Gentrification and naivite

Gentrification is a phenomenon of neighborhood change. Higher-income people, drawn by inexpensive housing, move into lower-income areas and gradually raise the economic base until the original low-income residents can no longer afford to live in their community. Affordable housing units are redeveloped into condominiums and market-rate apartments, and once-stable populations are displaced. Learning about this process, and witnessing its effects on neighborhood residents, was the catalyst for my involvement in Uptown.

Before working in Uptown, my knowledge of gentrification was limited to the theoretical. I knew what sparked gentrification (wealthier people moving into lower income neighborhoods, creating an influx of restaurants, shops and businesses); I knew it resulted in displacement (because there is no way poor people can afford to pay the rents landlords demand of the wealthy); but, for me, it was not a tangible phenomenon.

When I heard, therefore, about Jay Michael, and his system of purchasing affordable buildings, converting them into market-rate condos and leaving former residents to fend for themselves without resources or assistance, I was shocked.  I had never connected gentrification with a calculated development agenda. It had never occurred to me that someone could plan to systematically take over a neighborhood without giving a thought to all the people who would end up homeless. Before Uptown, I was naive.

I am white. I had a comfortable upbringing. I am educated. I have never worried about being denied services or rights due to my race or social standing. Although I work hard for my successes, my life has been implicitly entitled. In the scope of neighborhood demographics, I will always be the gentrifier, not the gentrifiee.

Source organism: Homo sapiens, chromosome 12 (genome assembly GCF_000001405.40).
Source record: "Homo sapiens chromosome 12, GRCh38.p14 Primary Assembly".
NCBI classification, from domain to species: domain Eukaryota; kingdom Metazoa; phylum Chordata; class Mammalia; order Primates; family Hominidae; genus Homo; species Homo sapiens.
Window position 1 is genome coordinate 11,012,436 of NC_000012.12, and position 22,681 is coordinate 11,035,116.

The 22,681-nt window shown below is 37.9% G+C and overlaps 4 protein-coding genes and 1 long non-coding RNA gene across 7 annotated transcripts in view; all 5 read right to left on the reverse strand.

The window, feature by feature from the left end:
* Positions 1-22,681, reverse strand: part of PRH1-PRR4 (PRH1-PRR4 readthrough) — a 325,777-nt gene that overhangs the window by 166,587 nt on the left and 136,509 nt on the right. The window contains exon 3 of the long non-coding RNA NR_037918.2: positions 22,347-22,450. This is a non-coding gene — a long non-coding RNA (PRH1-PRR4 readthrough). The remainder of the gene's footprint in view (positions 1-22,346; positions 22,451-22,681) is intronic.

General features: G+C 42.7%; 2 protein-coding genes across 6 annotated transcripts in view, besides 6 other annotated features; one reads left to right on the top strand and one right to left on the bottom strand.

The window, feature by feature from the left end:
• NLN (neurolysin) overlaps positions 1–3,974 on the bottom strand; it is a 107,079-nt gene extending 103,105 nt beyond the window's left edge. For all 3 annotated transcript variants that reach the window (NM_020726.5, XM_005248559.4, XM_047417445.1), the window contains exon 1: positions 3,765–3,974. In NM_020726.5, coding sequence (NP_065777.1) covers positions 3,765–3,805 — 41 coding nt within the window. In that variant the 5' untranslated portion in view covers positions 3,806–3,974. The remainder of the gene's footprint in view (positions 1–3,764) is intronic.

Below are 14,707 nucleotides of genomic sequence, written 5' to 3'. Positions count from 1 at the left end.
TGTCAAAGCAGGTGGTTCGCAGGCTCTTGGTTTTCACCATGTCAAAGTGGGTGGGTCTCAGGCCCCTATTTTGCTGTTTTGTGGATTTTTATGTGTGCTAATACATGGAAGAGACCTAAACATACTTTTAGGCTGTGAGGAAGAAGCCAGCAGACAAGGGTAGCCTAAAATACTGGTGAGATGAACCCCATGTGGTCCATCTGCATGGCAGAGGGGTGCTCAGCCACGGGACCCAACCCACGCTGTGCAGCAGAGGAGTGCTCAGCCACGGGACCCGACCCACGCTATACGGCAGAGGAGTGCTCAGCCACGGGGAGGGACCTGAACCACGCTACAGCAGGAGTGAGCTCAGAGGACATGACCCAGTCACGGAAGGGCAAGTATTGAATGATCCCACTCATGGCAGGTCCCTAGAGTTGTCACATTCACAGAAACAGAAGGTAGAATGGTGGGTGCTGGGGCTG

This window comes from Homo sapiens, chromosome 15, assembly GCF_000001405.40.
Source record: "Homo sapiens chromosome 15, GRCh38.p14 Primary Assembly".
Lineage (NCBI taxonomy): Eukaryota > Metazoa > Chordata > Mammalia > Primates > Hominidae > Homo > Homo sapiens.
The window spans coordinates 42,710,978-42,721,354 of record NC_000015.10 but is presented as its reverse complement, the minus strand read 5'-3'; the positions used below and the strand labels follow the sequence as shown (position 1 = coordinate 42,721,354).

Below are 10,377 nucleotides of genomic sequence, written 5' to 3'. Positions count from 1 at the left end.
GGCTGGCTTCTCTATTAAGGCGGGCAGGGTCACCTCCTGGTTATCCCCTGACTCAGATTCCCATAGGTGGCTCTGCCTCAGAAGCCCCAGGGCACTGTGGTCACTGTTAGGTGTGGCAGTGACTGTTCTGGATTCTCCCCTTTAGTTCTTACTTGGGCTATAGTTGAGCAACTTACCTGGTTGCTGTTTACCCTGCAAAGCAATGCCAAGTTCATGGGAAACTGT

Still, Michael’s blatant disregard for humanity incited me. During my interviews with residents of Lawrence House, one of Michael’s many new buildings in Uptown, I met a woman who had been displaced by multiple landlords before moving to Lawrence House. After seven years of stability, she was forced to again uproot her life and move so that the wealthy could live in her building.

Michael is not the only gentrifying developer in Chicago but his rapid and prominent elimination of affordable housing on the city’s north side (eight buildings between 2013 and 2014) makes him an almost mascot for the problem.

Gentrification, in theory, leads to better neighborhoods with greater economic stability for all residents. In reality, it increases opportunity for the wealthy while cementing instability into the lives of the poor. Gentrification creates fissures in vibrant communities, leads to concentrated poverty in economically depressed (and therefore affordable) neighborhoods, and propagates the myth that rich and poor should not mix.

But what is wrong with a neighborhood in which the rich must confront the precariousness of their own wealth by living side-by-side with the poor? A neighborhood where those with fewer economic resources can enjoy the clean streets, increased safety, and ample amenities associated with moderate to high-income areas? Where are all residents are given respect?

Diversity not just of race but of income is the keystone to vibrant, sustainable communities. Pricing out the poor by unilaterally increasing the price of rent, food and other local expenses does not solve poverty or ameliorate the expenses associated with subsidizing housing, healthcare and food, it only shifts the burden of these issues to the state or national level. Low-income people do not evaporate simply because their shelters are destroyed.

In future posts, I will explore gentrification in terms of my observations, research studies on its consequences, and its portrayal in the media. Please let me know your questions, outrages, experiences regarding gentrification in the comments below.

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